Nelson searches Tefamicael for indicators of trauma and examines accidents and wounds. (Heidi de Marco/KHN)
On the identical morning that Nelson noticed Lopez Aguilar at Highland clinic, he additionally examined Gebremeskl Tefamicael, an asylum seeker from Eritrea. Nelson took notes as he listened to Tefamicael’s story of being conscripted into the army, then imprisoned and tortured.
Nelson requested Tefamicael precisely what his tormentors used to tie him up.
It was a rope produced from tree bark, the affected person responded, as Nelson wrote in his pocket book an outline of the scars on Tefamicael’s wrists.
Afterward, Nelson’s report for the courtroom acknowledged that Tefamicael’s bodily scars and psychological state are in keeping with the person’s description of what occurred to him.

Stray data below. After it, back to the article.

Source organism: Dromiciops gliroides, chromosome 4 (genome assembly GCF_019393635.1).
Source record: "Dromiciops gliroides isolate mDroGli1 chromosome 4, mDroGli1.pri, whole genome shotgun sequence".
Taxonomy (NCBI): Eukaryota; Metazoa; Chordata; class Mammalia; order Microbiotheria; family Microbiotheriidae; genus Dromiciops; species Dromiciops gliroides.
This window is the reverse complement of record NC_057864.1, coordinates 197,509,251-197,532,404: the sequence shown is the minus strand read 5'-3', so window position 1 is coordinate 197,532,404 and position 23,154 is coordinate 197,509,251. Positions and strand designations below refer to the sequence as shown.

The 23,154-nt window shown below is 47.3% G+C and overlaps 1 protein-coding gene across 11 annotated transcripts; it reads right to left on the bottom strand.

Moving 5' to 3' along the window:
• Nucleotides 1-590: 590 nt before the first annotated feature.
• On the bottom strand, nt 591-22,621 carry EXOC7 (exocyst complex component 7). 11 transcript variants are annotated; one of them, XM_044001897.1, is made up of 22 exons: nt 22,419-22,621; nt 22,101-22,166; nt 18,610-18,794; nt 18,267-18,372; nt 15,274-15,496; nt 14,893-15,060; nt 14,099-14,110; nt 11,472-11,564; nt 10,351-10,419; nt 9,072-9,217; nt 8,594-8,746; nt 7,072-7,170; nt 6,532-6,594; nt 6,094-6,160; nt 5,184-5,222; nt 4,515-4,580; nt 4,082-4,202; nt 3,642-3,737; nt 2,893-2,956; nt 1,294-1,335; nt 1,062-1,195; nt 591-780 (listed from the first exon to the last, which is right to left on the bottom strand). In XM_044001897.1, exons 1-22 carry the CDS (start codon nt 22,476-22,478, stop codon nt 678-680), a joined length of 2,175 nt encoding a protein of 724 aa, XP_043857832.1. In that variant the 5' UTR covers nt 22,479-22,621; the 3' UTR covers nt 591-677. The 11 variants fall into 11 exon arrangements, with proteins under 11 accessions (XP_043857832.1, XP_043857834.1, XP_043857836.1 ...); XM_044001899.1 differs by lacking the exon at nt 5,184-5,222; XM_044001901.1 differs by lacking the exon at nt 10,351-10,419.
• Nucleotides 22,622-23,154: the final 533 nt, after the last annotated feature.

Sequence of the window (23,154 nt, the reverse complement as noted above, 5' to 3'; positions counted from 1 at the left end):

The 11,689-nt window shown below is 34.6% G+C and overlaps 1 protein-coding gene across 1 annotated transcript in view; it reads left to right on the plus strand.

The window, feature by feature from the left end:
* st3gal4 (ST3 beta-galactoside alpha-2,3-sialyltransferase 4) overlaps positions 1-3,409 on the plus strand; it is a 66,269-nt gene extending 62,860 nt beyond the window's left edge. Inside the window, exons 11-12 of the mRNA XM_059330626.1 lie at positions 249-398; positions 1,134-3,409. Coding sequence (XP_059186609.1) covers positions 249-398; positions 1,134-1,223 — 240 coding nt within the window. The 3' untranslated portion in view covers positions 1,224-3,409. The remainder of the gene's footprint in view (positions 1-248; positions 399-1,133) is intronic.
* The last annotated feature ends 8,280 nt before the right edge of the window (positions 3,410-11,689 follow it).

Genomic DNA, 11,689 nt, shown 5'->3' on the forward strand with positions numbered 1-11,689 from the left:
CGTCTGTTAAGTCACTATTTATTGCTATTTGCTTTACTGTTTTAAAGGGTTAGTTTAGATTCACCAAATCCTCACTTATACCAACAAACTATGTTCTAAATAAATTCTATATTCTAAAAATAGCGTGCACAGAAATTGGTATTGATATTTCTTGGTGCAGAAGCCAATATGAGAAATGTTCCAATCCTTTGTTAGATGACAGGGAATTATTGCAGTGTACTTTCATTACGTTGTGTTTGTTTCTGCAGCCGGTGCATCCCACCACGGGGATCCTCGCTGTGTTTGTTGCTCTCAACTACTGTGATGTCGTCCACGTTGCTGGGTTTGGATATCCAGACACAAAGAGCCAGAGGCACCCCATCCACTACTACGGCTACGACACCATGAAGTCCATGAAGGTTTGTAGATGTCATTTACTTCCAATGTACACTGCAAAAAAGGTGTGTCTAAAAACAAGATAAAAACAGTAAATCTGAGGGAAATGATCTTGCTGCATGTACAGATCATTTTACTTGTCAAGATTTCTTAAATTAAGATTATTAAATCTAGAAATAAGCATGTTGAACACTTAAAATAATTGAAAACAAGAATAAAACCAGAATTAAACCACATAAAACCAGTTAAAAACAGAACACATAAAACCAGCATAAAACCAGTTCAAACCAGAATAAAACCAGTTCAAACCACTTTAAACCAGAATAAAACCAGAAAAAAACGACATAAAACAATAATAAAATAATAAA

Nelson mentioned he received concerned with the clinic as a result of he needed to deal with individuals who have been underserved. People fleeing their nations and searching for asylum listed below are “definitely one of the more … underserved and generally marginalized” communities, he mentioned.
Often, Nelson doesn’t hear till months or years later whether or not his sufferers have been granted asylum. But when the request is authorized, he mentioned, he sees an amazing change in them.
Getting asylum doesn’t take away the trauma, nevertheless it relieves these folks of the concern of returning to a rustic the place they aren’t secure, Nelson mentioned.
“When someone who has got a real basis for an asylum claim gets granted, and you were part of demonstrating why that should be the case,” he mentioned, “that feels really good.”